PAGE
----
1 + L(exp (exp (r α))) (exp (rα))

i.e., log[2]µ−h1µf◦g(exp (exp (rα))) > O(1) + rα + log

1 + L(exp (exp (r α))) (exp (rα))

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i.e., log[2]µ−h1µf◦g(exp (exp (rα))) > O(1) +rα+L(exp (exp (rα)))

−log [exp{L(exp (exp (rα)))}] + log

1 + L(exp (exp (r α))) exp (µrα)

i.e., log[2]µ−h1µf◦g(exp (exp (rα)))> O(1) +rα+L(exp (exp (rα)))

+ log

1

exp{L(exp (exp (rα)))}+

L(exp (exp (rα)))

exp{L(exp (exp (rα)))}.exp (rα)

i.e., log[2]µ−h1µf◦g(exp (exp (rα))) > O(1) +r(α−β).rβ+L(exp (exp (rα))). (3.6)

Again we have for all sufficiently large values of r that

logµ−h1µf exp rβ

≤ ρLh∗(f) +εlognexp rβeL(exp(rβ))o

logµ−h1µf exp rβ

≤ ρLh∗(f) +εlognexp rβeL(exp(rβ))o

i.e., logµ−h1µf exp rβ

≤ ρLh∗(f) +ε log exp rβ

+L exp rβ i.e., logµ−h1µf exp rβ

≤ ρLh∗(f) +ε rβ+L exp rβ

i.e., logµ −1

h µf exp rβ

− ρL∗

h (f) +ε

L exp rβ

(ρL∗

h (f) +ε)

≤rβ. (3.7)

Now from (3.6) and (3.7), it follows for all sufficiently large values of r that

log[2]µ−h1µf◦g(exp (exp (rα)))

≥O(1) +

r(α−β) ρL∗

h (f) +ε

logµ−h1µf exp rβ

− ρLh∗(f) +εL exp rβ

+L(exp (exp (rα))) (3.8)

i.e., log

[2]

µ−h1µf◦g(exp (exp (rα))) logµ−h1µf(exp (rβ))

≥ L(exp (exp (r

α))) +O(1) logµ−h1µf(exp (rβ))

+ r

(α−β)

ρL∗

h (f) +ε (

1− ρ

L∗

h (f) +ε

L exp rβ

logµ−h1µf (exp (rβ)) )

. (3.9)

Again from (3.8) we get for all sufficiently large values of r that

log[2]µ−h1µf◦g(exp (exp (rα))) logµ−h1µf(exp (rβ)) +L(exp (exp (rα)))

≥ O(1) +r

(α−β)L exp rβ

logµ−h1µf(exp (rβ)) +L(exp (exp (rα)))

+

r(α−β)

ρL∗ h (f)+ε

logµ−h1µf exp rβ

logµ−h1µf(exp (rβ)) +L(exp (exp (rα)))

+ L(exp (exp (r

α)))

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i.e., log

[2]µ−1

h µf◦g(exp (exp (rα))) logµ−h1µf(exp (rβ)) +L(exp (exp (rα)))

O(1)+r(α−β)L(exp(rβ)) L(exp(exp(rα)))

logµ−1h µf(exp(rβ)) L(exp(exp(rα))) + 1

+

r(α−β)

ρL∗ h (f)+ε

1 + L(exp(exp(rα))) logµ−1h µf(exp(rβ))

+ 1

1 + logµ

−1

h µf(exp(rβ)) L(exp(exp(rα)))

. (3.10)

Case I. If rβ =o{L(exp (exp (rα)))} then it follows from (3.9) that

lim r→∞

log[2]µ−h1µf◦g(exp (exp (rα))) logµ−h1µf (exp (rβ))

=∞ .

Case II. rβ 6=o{L(exp (exp (rα)))} then the following two sub cases may arise:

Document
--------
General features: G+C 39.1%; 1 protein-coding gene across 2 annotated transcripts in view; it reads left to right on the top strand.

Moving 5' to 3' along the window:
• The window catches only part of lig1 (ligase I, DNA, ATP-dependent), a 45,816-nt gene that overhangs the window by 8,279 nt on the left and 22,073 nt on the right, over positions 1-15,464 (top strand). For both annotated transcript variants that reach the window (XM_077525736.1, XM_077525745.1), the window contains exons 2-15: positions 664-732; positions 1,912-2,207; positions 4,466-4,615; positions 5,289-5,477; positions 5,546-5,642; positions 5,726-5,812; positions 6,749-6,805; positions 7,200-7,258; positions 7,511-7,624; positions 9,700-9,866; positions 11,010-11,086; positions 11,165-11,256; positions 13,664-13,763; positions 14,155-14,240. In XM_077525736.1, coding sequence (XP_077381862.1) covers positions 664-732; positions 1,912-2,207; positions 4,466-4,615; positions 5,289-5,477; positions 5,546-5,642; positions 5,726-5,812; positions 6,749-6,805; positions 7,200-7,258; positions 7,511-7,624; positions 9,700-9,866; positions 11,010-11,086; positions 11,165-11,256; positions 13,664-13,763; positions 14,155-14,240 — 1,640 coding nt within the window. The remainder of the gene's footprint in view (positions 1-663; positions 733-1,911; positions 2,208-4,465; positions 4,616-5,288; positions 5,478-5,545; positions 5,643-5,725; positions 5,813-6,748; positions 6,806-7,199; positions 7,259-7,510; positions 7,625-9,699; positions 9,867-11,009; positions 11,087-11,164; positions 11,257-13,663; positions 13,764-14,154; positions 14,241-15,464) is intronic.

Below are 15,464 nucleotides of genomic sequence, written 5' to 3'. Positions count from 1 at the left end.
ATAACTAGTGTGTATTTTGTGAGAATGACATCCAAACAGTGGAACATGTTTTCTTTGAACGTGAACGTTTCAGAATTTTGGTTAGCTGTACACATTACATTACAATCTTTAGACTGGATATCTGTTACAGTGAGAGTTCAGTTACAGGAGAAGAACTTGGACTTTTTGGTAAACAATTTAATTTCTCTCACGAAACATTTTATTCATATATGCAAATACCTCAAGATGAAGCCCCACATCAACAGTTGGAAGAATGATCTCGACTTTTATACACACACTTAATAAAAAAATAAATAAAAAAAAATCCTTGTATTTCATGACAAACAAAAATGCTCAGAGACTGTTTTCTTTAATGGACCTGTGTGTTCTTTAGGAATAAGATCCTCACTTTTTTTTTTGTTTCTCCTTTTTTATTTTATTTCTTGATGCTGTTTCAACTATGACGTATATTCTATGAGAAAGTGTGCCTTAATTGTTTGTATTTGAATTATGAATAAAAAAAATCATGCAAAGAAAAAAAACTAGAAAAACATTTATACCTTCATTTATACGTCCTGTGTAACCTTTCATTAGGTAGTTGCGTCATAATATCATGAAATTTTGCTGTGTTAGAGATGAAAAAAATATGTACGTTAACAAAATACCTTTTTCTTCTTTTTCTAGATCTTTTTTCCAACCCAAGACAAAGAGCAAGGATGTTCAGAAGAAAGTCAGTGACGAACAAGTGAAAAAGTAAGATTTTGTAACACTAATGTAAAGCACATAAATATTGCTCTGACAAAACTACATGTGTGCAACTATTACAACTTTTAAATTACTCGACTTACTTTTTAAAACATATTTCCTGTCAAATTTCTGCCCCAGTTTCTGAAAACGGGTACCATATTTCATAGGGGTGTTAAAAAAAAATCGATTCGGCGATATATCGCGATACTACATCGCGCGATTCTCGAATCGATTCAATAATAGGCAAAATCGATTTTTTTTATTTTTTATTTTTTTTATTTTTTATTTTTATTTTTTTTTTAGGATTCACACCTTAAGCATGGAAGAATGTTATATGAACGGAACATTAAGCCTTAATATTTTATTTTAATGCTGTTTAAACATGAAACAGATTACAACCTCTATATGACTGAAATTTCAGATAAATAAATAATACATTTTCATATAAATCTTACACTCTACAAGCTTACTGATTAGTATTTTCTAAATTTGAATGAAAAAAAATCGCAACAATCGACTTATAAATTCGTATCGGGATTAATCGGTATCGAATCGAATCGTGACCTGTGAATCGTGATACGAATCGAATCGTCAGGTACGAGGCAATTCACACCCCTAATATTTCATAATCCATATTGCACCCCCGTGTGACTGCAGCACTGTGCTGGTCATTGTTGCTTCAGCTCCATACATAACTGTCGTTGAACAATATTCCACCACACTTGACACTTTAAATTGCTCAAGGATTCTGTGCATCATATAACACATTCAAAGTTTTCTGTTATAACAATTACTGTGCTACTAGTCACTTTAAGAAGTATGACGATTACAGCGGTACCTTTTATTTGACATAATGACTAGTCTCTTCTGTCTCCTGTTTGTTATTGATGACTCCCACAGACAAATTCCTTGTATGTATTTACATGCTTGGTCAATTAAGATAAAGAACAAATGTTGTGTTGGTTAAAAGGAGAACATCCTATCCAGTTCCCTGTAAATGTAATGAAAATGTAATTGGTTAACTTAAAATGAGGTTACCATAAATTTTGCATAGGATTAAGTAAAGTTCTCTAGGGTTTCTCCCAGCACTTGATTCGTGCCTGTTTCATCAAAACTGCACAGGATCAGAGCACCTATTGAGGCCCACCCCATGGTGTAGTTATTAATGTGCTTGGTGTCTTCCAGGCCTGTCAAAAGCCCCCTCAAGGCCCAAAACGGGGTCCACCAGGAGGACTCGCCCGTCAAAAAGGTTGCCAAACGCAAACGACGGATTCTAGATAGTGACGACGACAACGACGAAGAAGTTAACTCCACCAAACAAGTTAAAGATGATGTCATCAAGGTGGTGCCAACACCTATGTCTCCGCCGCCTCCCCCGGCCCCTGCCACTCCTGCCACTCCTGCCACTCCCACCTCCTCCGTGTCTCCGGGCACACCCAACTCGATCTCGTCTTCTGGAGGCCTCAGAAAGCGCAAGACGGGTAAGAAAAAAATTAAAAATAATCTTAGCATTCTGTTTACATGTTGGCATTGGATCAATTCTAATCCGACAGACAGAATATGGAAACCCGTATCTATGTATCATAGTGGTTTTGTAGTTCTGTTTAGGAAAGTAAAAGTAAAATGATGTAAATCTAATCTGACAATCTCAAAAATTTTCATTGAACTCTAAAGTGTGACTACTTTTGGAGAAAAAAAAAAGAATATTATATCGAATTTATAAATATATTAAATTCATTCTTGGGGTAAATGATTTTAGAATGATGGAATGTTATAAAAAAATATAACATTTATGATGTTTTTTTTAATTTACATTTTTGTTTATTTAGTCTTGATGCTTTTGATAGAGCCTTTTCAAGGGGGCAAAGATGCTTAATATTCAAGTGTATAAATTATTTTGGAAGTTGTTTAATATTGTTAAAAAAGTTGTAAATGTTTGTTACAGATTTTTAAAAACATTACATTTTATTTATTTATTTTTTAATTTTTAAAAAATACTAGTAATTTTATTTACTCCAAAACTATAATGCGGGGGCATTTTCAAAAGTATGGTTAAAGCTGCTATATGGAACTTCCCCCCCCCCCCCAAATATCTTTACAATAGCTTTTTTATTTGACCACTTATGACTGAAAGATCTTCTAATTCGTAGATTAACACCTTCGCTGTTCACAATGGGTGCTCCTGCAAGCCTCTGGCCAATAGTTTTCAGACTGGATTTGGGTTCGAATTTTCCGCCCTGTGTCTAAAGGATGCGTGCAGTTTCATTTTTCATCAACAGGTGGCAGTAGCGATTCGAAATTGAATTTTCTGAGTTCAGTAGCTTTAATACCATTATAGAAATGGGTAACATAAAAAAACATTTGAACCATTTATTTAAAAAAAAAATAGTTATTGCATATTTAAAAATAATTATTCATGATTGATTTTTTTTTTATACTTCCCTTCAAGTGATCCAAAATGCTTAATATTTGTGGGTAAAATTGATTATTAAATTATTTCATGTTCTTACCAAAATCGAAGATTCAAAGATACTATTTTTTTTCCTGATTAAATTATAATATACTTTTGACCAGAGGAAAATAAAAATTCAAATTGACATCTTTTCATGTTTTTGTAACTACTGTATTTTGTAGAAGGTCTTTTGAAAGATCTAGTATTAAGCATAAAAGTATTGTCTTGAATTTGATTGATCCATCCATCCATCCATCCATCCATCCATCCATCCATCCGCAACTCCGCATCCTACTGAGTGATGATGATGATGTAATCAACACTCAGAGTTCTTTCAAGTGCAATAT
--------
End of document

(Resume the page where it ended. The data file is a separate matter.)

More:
Sub case (a). IfL(exp (exp (rα))) =o

logµ−h1µf exp rβ , then we get from (3.10) that

lim r→∞

log[2]µ−h1µf◦g(exp (exp (rα))) logµ−h1µf(exp (rβ)) +L(exp (exp (rα)))

=∞ .

Sub case (b). If L(exp (exp (rα)))logµ−1

h µf exp r β

then

lim r→∞

L(exp (exp (rα))) logµ−h1µf(exp (rβ))

= 1

and we obtain from (3.10) that

lim inf r→∞

log[2]µ−h1µf◦g(exp (exp (rα))) logµ−h1µf(exp (rβ)) +L(exp (exp (rα)))

=∞ .

Combining Case I and Case II we obtain that

lim r→∞

log[2]µ−h1µf◦g(exp (exp (rα))) logµ−h1µf(exp (rβ)) +L(exp (exp (rα)))

=∞ ,

where K(r, α;L) =

  

0 if rµ=o{L(exp (exp (rα)))} as r→ ∞

L(exp (exp (rα))) otherwise . This proves the theorem.

Theorem 3.6. Let f, g and h be any three entire functions where g is an entire function with non zero L∗-lower order,g(0) = 0, λLh∗(f)>0 and ρLh∗(g)<∞. Then for any positive integerα and β,

lim r→∞

log[2]µ−h1µf◦g(exp (exp (rα))) logµ−h1µg(exp (rβ)) +K(r, α;L)

=∞ ,

where K(r, α;L) =

  

0 if rβ =o{L(exp (exp (rα)))} as r→ ∞

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The proof is omitted because it can be carried out in the line of Theorem 3.5.

In the line of Theorem 3.5 and Theorem 3.6 and with the help of Theorem 3.3 one may easily establish the following two theorems:

Theorem 3.7. Let f and h be any two entire functions with 0 < λL∗

h (f) ≤ ρL

h (f) <∞ and g be an entire function with non zero L∗-lower order and g(0) = 0. Then for any positive integer α and

β,

lim r→∞

log[2]Mh−1Mf◦g(exp (exp (rα))) logMh−1Mf(exp (rβ)) +K(r, α;L)

=∞ ,

where K(r, α;L) =

  

0 if rβ =o{L(exp (exp (rα)))}

as r→ ∞

L(exp (exp (rα))) otherwise .

Theorem 3.8. Let f, g and h be any three entire functions where g is an entire function with non zero L∗-lower order,g(0) = 0, λLh∗(f)>0 and ρLh∗(g)<∞. Then for any positive integerα and β,

lim r→∞

log[2]Mh−1Mf◦g(exp (exp (rα))) logMh−1Mg(exp (rβ)) +K(r, α;L)

=∞ ,

where K(r, α;L) =

  

0 if rβ =o{L(exp (exp (rα)))} as r→ ∞

L(exp (exp (rα))) otherwise .

Theorem 3.9. Let f, g andh be any three entire functions such that ρLg∗ < λhL∗(f)≤ρLh∗(f)<∞.

Then for any β >1,

lim r→∞

logµ−h1µf◦g(r) µ−h1µf(r)·K(r, g;L)

= 0 ,

where K(r, g;L) =

  

1 if L(µg(βr)) =o

eαL(r) as r → ∞

and for some α < λL∗ h (f) L(µg(βr)) otherwise.

Proof . Taking R = βr in Lemma 2.1 and in view of Lemma 2.5 we have for all sufficiently large values of r that

µf◦g(r) ≤

α α−1

µf

αβ

(β−1)µg(βr)

i.e., µf◦g(r) ≤ µf

2α2β

(α−1) (β−1)µg(βr)

.

Since µ−h1 is an increasing function, it follows from above for all sufficiently large values ofr that

µ−h1µf◦g(r)≤µ−h1µf

2α2β

(α−1) (β−1)µg(βr)

i.e., logµ−h1µf◦g(r)≤logµ−h1µf

2α2β

(α−1) (β−1)µg(βr)

i.e., logµ−h1µf◦g(r)≤ ρL

h (f) +ε

"

logµg(βr)·e L

2α2β

(α−1)(β−1)µg(βr)

+O(1)

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i.e., logµ−h1µf◦g(r)≤ ρL

h (f) +ε

[logµg(βr) +L(µg(βr)) +O(1)] (3.11)

i.e., logµ−h1µf◦g(r)≤ ρL

h (f) +ε

βreL(βr) (ρ L∗ g +ε)

+L(µg(βr)) +O(1)

i.e., logµ−h1µf◦g(r)≤ ρL

h (f) +ε

βreL(r) (ρ L∗ g +ε)

+L(µg(βr))

. (3.12)

Also we obtain for all sufficiently large values ofr that

logµ−h1µf (r)≥ λL

h (f)−ε

logreL(r) i.e., logµ−h1µf (r)≥ λL

h (f)−ε

logreL(r)

i.e., µ−h1µf (r)≥

reL(r)(λL

h (f)−ε)

. (3.13)

Now from (3.12) and (3.13) we get for all sufficiently large values ofr that

logµ−h1µf◦g(r) µ−h1µf(r)

ρL∗

h (f) +ε

βreL(r) (ρL

g +ε)

+L(µg(βr))

[reL(r)](λL

h (f)−ε)

. (3.14)

Since ρL∗ g < λL

h (f), we can choose ε(>0) in such a way that